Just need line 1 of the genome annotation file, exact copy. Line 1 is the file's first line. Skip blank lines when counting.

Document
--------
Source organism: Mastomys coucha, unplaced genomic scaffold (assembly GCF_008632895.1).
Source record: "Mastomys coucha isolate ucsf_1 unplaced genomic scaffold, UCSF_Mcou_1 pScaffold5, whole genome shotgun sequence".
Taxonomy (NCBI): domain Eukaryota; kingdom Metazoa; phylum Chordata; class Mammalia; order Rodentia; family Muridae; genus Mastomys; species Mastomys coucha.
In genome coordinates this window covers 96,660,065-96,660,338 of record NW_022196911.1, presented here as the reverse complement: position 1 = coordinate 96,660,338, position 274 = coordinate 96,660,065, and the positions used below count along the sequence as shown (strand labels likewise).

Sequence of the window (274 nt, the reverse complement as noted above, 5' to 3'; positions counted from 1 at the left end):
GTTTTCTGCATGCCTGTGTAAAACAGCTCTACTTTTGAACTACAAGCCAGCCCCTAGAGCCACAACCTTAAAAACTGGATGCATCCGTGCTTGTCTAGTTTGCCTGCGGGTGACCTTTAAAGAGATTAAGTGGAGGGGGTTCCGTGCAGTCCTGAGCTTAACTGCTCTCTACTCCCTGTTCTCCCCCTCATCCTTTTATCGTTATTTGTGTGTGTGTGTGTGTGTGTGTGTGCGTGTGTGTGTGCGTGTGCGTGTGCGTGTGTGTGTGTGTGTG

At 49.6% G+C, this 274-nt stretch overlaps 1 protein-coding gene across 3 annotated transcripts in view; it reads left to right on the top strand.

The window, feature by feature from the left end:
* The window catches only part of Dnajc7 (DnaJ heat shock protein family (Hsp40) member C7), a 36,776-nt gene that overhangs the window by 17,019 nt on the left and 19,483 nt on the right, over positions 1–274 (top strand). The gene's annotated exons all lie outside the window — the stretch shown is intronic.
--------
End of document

Source organism: Mastomys coucha, unplaced genomic scaffold (assembly GCF_008632895.1).